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Asia markets mixed after Wall Street U-turn

  • Story Highlights
  • NEW: Nikkei edges up, a day after suffering its worst loss in two decades
  • NEW: Australia's All Ordinaries, South Korea's KOSPI, HK's Hang Seng off a percent
  • Wall Street bounces back; European markets universally lower
  • EU backs plans by Eurozone nations to shore up troubled banks
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(CNN) -- Asian markets were mixed on Friday, a day after Japan's Nikkei had its worst loss in two decades and Wall Street rebounded after an early skid.

Nicolas Sarkozy (right) and European Commission President Jose Manuel Barroso

A trader keeps his eye on screens at the NYSE during another day of heavy losses.

The choppy trading came amid fears that a global recession is unavoidable and hopes of bargain-hunting.

Around midday trading, Japan's Nikkei was up 1.5 percent, a recovery from its 11 percent slump on Thursday.

Australia's All Ordinaries was down about a percent, as were South Korea's KOSPI and Hong Kong's Hang Seng indexes. Taiwan Weighted was down 2.2 percent, and the Singapore Straits Times index was off just over half a percent.

Wall Street rallied on Thursday after an early dip. The Dow closed 401 points up -- or about 4.7 percent -- to close at 8,979, recovering from a dramatic 700-point fall on Wednesday, the second largest daily point loss ever. The Nasdaq was up 5.49 percent, and the S&P rose about 4.25 percent.

European markets were universally lower, with London's FTSE, Frankfurt's DAX and Paris's CAC-40 down 4 to 6 percent.

Figures published Thursday showed industrial production in the U.S. suffered its sharpest fall in 34 years last month, and Germany cut its growth forecast for 2009 by a percent to only 0.2 percent.

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A World Bank official warned China's spectacular growth would also be hit and Japan's Prime Minister Taro Aso, according to The Associated Press, suggested the U.S.'s $700 billion banking bailout was not enough.

Merrill Lynch, one of the banks whose plight became apparent in September, reported a quarterly loss of $5.2 billion -- it was the fifth straight such loss. The bank agreed to be bought by Bank of America to avoid bankruptcy -- the fate of rival Lehman Brothers.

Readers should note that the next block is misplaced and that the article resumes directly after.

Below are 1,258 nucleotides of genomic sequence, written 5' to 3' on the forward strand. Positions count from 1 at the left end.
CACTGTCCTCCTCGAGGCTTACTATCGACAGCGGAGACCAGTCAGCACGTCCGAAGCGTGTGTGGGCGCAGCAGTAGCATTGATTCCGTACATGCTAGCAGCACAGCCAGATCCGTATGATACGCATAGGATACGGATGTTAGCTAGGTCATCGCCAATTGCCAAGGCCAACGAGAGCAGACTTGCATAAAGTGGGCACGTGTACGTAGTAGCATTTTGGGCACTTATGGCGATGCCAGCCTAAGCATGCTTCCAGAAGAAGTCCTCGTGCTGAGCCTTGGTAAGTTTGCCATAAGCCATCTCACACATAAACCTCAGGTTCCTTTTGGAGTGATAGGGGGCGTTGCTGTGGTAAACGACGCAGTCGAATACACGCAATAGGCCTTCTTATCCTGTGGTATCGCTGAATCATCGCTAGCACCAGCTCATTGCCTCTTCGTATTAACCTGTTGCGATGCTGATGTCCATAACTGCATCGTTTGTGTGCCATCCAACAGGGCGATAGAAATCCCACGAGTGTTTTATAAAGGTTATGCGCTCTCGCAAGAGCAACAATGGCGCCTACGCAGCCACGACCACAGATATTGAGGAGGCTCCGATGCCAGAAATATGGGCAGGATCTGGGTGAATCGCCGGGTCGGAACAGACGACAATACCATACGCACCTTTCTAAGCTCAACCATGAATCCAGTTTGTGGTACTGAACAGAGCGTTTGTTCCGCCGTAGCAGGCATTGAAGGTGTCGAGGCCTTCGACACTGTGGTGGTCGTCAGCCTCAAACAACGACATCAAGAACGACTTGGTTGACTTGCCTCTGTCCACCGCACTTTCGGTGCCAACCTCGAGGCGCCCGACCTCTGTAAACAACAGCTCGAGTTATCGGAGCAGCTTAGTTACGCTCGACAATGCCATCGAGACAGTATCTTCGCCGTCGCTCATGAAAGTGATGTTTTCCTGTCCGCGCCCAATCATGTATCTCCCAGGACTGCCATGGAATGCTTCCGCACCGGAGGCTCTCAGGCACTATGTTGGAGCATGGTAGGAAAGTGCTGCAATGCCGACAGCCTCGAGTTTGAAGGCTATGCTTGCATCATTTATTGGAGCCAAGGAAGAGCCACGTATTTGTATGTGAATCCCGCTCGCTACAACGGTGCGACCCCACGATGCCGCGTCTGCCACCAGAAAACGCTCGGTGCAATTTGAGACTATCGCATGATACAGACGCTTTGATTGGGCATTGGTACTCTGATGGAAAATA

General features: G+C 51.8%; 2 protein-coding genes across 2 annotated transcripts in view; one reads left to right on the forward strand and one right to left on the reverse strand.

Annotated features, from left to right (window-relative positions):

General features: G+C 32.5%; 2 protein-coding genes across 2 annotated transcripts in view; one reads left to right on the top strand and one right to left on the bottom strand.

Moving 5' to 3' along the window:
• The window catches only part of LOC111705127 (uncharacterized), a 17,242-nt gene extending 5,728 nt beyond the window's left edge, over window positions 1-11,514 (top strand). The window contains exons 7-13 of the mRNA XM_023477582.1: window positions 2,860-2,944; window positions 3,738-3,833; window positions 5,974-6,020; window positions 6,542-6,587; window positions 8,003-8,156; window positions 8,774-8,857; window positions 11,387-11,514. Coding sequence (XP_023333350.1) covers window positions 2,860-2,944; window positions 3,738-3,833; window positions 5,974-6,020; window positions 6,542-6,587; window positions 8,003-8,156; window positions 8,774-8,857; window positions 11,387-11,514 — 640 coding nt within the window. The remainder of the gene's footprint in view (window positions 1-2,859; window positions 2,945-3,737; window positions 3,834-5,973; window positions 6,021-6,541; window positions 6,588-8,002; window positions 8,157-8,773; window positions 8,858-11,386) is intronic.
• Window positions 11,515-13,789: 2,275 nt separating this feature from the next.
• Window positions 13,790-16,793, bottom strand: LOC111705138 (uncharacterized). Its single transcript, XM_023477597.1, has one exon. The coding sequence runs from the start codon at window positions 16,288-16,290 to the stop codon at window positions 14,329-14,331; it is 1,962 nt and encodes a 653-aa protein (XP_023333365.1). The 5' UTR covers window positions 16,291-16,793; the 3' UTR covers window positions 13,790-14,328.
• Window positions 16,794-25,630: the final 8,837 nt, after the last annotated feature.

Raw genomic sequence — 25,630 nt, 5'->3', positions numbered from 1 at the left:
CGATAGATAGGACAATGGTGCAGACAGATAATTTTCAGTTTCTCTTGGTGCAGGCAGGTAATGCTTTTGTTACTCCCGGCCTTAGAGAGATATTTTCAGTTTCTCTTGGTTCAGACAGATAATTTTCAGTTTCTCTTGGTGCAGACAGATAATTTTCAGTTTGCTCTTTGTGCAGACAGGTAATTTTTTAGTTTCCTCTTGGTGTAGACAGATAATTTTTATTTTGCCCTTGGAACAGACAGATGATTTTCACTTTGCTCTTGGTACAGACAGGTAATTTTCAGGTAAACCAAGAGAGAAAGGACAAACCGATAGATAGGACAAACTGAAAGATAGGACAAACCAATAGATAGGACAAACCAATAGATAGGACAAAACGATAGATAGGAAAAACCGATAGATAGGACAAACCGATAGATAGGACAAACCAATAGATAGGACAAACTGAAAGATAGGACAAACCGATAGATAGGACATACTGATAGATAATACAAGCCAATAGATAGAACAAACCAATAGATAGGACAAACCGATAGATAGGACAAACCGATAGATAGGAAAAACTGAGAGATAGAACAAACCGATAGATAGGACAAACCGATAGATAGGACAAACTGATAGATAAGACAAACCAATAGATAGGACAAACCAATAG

Meanwhile, European Union leaders meeting for a two-day summit said Thursday they had agreed on the need for coordinated economic policies to deal with current and future financial crises. Video Watch what's transpired from the meeting »

At the meeting in Brussels, the 27 EU member states agreed to back plans put forth last weekend by a smaller group of European nations to shore up troubled banks.

That plan would refinance banks, guarantee interbank lending, and ensure that distressed banks do not fail. It also will protect individual depositors' accounts and ease some regulations to give banks more flexibility.

The plan was agreed to by the 15 members of the Eurozone, those countries that use the euro currency. Eurozone leaders presented the plan to the summit Wednesday.

French President Nicolas Sarkozy, whose country holds the rotating EU presidency, said Thursday that Europe was setting an example for the rest of the world in how to deal with the economic crisis.

"I think we've taken the right decisions," Sarkozy told reporters at the end of the summit Thursday. "I think that the decisions taken in Europe are now being used as inspiration throughout the world.

"But there's a whole lot of work that still has to be done to ensure transparency, greater ethical conduct and effectiveness, and that is our priority."

Among the items agreed to at the summit is that the pay and bonuses of company executives must reflect their performance, and that it should also be in line with their company's success.


EU officials also plan to meet with leaders in other countries to start reforming the world's financial institutions so they're better able to cope with future financial crises. It will be on the agenda when Sarkozy and European Commission President Jose Manuel Barroso meet with U.S. President George Bush at Camp David, Maryland, this Saturday.

Eurozone countries and Britain have put up $2.3 trillion to guarantee bank savings and loans and take shares in struggling lenders.

Copyright 2008 CNN. All rights reserved.This material may not be published, broadcast, rewritten, or redistributed. Associated Press contributed to this report.

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